In the House-of-Oddbloke, the coming of winter and the cold weather is heralded by two important changes.
The first is my wife: she enters the mode known as “cold and grumpy and wants everyone to know it”. Her figure will be lost in a succession of shapeless fleeces and scarves – even indoors. All I am likely to see of her for the next few months is a bad-tempered nose poking out from a walking pile of wool. In bed every night I will await the visitation of her cold feet. And any time the weather report appears on TV showing a map of the UK with temperatures dotted around it, she will take great delight in pointing out that her home town is a good 10 degrees warmer than here.
This indicator is more accurate than a barometer, and I will be tortured with it until March.
The second indicator is embodied by our cats. We have two, and they are fairly typical examples. They are arrogant, sarcastic (even without saying anything), patronising, psychotic, self-centred fleabags. They make me feel like I’m this close to getting my face ripped off, but crack open that tin of food and maybe they’ll let me off until tomorrow. Maybe.
But when the weather turns cold, they undergo a strange transformation. A metamorphosis that is so unnerving and disturbing that I find myself putting all the sharp objects out of reach, and checking my slippers for mantraps before I put them on.
They turn … nice.
Affectionate. Loving. They begin to act how they do in Cat Food commercials. How people who don’t own cats think cats behave. When I get into bed at night (assuming the Embodiment-Of-Grump will allow me any of the duvet) I shall be sat on by one or both of them. They’ll sit on my chest, breathe cat-food breath in my face and tell me how much they love me now that the weather is colder.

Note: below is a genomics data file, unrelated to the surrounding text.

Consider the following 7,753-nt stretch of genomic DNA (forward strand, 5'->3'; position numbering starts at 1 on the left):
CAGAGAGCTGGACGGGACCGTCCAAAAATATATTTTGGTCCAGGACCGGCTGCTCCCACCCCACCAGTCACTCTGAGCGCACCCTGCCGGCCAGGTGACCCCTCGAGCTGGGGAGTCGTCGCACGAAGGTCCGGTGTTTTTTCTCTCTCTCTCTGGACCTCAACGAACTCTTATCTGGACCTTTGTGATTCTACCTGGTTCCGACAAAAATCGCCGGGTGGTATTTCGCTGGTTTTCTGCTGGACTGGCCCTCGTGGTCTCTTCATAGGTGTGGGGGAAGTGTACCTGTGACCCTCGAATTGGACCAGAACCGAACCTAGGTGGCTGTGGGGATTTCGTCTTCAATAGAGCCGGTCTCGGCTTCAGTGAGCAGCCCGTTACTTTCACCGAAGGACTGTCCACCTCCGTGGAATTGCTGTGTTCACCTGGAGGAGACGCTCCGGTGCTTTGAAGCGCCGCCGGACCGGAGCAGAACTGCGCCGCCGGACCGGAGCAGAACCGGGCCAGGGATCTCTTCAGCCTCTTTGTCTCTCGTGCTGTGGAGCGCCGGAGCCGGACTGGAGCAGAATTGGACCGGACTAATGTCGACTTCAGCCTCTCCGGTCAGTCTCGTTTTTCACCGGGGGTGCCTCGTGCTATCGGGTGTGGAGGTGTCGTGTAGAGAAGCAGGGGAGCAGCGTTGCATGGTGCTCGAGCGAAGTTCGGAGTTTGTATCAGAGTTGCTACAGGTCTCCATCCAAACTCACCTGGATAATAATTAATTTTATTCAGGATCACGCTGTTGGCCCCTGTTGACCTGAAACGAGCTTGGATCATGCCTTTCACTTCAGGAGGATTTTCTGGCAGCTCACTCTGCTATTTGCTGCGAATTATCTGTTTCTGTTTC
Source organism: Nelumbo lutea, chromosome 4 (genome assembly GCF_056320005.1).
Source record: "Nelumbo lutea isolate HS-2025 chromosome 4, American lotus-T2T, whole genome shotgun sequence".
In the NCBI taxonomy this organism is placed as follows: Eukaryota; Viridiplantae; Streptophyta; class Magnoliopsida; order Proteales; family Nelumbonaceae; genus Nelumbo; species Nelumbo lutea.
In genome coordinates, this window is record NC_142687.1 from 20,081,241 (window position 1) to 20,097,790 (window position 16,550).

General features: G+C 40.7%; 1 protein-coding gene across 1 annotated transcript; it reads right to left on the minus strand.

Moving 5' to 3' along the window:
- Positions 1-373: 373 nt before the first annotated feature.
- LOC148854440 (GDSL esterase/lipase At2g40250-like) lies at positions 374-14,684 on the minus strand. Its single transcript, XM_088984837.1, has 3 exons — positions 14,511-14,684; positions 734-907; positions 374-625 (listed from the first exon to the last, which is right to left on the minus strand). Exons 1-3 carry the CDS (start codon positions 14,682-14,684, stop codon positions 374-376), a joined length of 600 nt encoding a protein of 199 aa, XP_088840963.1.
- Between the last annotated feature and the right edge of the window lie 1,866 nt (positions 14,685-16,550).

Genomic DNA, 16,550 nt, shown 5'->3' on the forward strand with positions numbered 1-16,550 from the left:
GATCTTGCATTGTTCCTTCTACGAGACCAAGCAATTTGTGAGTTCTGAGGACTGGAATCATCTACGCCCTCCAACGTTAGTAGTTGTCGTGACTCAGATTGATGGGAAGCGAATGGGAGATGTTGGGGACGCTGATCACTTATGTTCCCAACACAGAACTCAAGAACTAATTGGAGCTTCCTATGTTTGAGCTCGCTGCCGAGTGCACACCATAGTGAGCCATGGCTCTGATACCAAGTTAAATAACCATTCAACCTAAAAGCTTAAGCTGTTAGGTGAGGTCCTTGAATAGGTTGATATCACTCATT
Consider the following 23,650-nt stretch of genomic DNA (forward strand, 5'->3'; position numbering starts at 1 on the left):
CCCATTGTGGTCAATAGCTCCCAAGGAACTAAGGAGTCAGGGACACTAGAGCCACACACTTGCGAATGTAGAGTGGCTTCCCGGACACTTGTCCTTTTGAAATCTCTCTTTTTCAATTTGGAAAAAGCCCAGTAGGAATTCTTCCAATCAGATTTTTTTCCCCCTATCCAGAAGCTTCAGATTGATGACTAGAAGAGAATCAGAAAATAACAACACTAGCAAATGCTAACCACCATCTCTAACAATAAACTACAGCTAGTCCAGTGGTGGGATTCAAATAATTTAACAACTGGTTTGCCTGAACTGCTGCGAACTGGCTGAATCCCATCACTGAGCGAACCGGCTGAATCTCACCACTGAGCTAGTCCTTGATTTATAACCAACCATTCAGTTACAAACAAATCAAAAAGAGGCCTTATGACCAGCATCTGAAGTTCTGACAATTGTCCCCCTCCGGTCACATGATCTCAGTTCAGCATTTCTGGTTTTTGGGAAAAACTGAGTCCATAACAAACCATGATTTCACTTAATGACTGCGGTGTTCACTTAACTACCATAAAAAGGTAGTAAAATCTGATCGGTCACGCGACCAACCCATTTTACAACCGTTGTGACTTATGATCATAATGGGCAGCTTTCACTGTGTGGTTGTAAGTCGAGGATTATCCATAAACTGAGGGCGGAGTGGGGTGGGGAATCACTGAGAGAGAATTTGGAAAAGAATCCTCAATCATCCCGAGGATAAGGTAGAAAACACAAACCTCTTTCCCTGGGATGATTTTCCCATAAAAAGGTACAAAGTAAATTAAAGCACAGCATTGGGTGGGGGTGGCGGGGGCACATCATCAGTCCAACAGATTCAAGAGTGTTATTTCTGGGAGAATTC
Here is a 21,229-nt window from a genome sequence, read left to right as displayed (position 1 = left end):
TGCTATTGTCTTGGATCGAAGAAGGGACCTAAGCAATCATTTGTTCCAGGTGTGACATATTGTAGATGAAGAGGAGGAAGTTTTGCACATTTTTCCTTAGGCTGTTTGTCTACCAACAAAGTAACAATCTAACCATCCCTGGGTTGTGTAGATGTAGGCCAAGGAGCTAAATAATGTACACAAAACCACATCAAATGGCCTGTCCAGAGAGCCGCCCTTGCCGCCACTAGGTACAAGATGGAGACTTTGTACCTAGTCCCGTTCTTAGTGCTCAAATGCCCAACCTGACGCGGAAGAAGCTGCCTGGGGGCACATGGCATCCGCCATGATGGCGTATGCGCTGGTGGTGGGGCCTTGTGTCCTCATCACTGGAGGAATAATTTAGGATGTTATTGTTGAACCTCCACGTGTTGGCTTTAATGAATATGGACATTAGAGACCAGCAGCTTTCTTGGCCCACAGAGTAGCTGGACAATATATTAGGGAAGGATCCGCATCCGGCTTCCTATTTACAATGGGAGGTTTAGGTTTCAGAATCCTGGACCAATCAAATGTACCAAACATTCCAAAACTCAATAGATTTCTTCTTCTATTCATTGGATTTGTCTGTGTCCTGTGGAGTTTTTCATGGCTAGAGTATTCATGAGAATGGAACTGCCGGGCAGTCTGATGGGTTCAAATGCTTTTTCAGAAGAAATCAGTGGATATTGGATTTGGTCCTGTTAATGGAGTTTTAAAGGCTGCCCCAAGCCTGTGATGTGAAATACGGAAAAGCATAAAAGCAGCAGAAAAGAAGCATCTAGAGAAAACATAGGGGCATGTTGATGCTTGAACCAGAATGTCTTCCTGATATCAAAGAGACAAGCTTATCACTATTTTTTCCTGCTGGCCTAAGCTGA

I wouldn’t normally have a problem with this, save for one small practical problem. It seems my cats go deaf to any call of nature from the cold outdoors, even though I have recently installed the very best facilities just for them. Instead, they “make do” indoors.
Which is just a polite way of saying that THEY KEEP CRAPPING IN THE BATH.
In one way, I’m impressed that they do it in the bath. After all, they could just do it on the carpet by the front-door. But not my cats. They seem to have sussed out what we use the bathroom for; but instead of trying to use the toilet they aim for the big white pot which (they feel) is closer to the shape of a litter tray.
When I get up in the mornings and wobble barely-conscious towards the shower, the last thing I want to see is one of my cats leave the bathroom with the morning paper under his arm, and say to me conversationally as he passes: “I’d leave it five minutes if I were you”.
I have tried showing them the multitude of cats-crouching-over-the-pan videos on Youtube, and yet they don’t seem to get it. But then, why should they need to learn how to tear their own paper when they’re living with some nutjob who seems happy to scoop it up every morning (the worst part is when I can still feel the heat through the paper) and dispose of it for them?
The other morning my wife decides to expend all her pent up aggression (normally something I’ve done) on some housework. She smells a vague whiff of cat pee, but cannot locate where it is. They sometimes piddle in the sink when they’re desperate (again, not pleasant, but could be worse), so she makes a mental note to pour detergent down the plughole later, and continues.
After mopping the kitchen floor for about five minutes she realises the smell is now much stronger.
It seems that for at least the last fortnight our cats have been piddling in the mop bucket. So for two-weeks the mop has been marinading in cat-pee. And my wife – head-to-toe in the latest attire made fashionable by snowboarders all over Switzerland and easily mistaken for Rupert The Bear – is now spreading it around the kitchen floor, mixed with warm water and floor detergent for that unique cat-piss-and-fresh-lemon smell.
Our cats are sat in the doorway, staring at my wife like she is stark, raving mad. And pretty soon, she is.